Seven

For this spell you will need to collect seven different types of money. For example: one of each of the following: penny, nickle, dime, quarter, fifty cent piece, dollar bill, and five dollar bill.

Next, collect seven different types of beans. For example: one each of the following: kidney bean, lima bean, black-eyed pea, garbanzo bean, soy bean, pinto bean, lentil.

NOTE: You can use any type of currency, and any kind of beans, as long as you have seven different types of money and seven different types of beans.

Place the money and the beans into a mojo bag. (Any small cloth or leather bag will be fine.) Write your financial desire onto a bit of brown paper and anoint it with money drawing oil, or dust it with Cinnamon. Place it in the bag with the beans and the money..

Close the bag and carry it with you every day, and sleep with it under your pillow every night until your desire has been fullfilled. When your desire is fulfilled, give the  money away to seven different people, and bury the beans in seven different places. Then burn the piece of paper while giving thanks.

Adapted from a spell found at: Witches’ Hive of The Iftas

Make an odd number of love wishes, and for each wish, place one sweetly-scented Tonka bean in your pocket. Carry them this way for seven days. At dawn on the seventh day, go to running water, call out your wishes, “In the name of The Father, Son, and Holy Ghost,” and throw the Tonka beans over your left shoulder into the water. Walk away, don’t look back – and in seven days, your wishes will come true.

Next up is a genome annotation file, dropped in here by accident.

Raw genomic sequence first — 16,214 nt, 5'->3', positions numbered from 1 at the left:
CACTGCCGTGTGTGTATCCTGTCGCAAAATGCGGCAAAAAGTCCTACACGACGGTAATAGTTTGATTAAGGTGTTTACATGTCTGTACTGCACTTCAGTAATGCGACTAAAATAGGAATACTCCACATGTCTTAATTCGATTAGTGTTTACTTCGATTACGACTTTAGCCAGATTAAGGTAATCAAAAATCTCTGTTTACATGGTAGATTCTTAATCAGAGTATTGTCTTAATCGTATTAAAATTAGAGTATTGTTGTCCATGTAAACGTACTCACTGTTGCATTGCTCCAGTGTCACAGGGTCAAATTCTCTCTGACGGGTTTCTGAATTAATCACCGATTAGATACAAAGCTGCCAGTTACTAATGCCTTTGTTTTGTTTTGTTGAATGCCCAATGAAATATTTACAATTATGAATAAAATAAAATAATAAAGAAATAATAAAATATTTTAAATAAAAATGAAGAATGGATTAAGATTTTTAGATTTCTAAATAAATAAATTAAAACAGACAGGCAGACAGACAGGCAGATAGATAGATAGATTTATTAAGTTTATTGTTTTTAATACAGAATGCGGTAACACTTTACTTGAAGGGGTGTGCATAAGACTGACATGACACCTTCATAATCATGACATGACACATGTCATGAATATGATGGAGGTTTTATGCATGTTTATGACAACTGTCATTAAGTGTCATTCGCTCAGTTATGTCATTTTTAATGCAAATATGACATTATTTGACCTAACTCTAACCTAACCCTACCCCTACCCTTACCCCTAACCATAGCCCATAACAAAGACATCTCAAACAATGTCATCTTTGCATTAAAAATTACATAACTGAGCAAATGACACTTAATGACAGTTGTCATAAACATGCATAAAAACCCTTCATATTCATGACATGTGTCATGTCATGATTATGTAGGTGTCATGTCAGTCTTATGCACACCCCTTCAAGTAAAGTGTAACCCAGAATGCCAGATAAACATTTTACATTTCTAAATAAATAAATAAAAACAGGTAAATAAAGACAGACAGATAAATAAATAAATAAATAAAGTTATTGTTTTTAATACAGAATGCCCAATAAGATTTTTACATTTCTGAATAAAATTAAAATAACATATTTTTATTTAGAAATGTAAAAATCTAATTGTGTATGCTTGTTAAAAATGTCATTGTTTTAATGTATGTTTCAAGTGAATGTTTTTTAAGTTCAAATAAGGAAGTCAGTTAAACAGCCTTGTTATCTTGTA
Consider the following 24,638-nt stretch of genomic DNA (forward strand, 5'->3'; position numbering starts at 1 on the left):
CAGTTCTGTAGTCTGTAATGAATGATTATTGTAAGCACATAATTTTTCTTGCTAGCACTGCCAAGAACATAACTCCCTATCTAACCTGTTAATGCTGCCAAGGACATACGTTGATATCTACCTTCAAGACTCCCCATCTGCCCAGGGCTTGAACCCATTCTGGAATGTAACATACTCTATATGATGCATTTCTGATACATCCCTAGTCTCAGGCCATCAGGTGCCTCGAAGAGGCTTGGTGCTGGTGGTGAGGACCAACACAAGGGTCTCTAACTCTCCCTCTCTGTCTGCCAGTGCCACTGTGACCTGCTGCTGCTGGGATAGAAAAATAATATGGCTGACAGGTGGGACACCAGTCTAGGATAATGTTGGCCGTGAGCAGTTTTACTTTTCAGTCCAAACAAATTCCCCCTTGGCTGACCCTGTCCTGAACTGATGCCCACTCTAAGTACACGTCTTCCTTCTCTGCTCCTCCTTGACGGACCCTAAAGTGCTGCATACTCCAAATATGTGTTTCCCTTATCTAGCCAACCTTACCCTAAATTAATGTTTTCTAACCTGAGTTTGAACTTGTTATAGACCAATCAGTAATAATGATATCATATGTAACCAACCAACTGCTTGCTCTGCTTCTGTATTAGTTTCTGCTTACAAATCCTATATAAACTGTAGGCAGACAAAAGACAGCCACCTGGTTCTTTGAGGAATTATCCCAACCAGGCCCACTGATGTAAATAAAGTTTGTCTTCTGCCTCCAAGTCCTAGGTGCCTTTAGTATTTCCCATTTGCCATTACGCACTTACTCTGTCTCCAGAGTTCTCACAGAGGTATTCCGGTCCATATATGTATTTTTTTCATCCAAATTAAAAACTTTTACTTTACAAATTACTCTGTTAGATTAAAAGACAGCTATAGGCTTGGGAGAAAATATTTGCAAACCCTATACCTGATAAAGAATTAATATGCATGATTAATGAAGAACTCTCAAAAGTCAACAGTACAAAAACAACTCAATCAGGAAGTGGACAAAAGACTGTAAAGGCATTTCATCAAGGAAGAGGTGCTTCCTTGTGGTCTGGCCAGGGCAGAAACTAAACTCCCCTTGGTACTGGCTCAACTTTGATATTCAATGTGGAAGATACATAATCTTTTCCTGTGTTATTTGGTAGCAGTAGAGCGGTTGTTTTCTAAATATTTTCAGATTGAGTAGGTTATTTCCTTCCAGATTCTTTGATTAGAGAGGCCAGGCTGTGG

From: Hoodoo Herb and Root Magic

On July 7, the Japanese observe Tanabata, a popular Japanese festival based upon a Chinese myth. This a festival that celebrates the annual reunion of Shokujo, the sky princess, and Kengya, a lowly cowherd. When Shokujo’s father discovered the love affair, he separated the two on either side of the great sky river, the Milky Way.

Once a year on the seventh day of the seventh month, a flock of sympathetic magpies form a living bridge over the Milky Way so the lovers can be reunited. Skogugo, the Weaver Star (Vega), joins the Cowherd Star (Altair) in the sky.

The Japanese honor the lovers by placing spools of colored thread on their altars. Japanese children write poems on long strips of paper and tie them to branches of trees. Also flowers, animals, and stars all made of paper are hung up as decorations.

To bring a lover into your life, place red jasper, a pearl, and rose quartz in a spell box. Under the light of this Moon, burn a red candle and write:

In the light of the Tanabata,
Lover, come to my bidding,
Come in the red light of flame,
Come in the flooded Moon of night,
Across the wide expanse of the Milky Way,
In the pull of tides,
By the light of Tanabata,
By the power of Weaver and Cowherd,
To my bidding come.

Roll the spell in a tiny scroll and tie with a colored threads. Before the next Full Moon, a new lover will enter your life.

By: Lily Gardner

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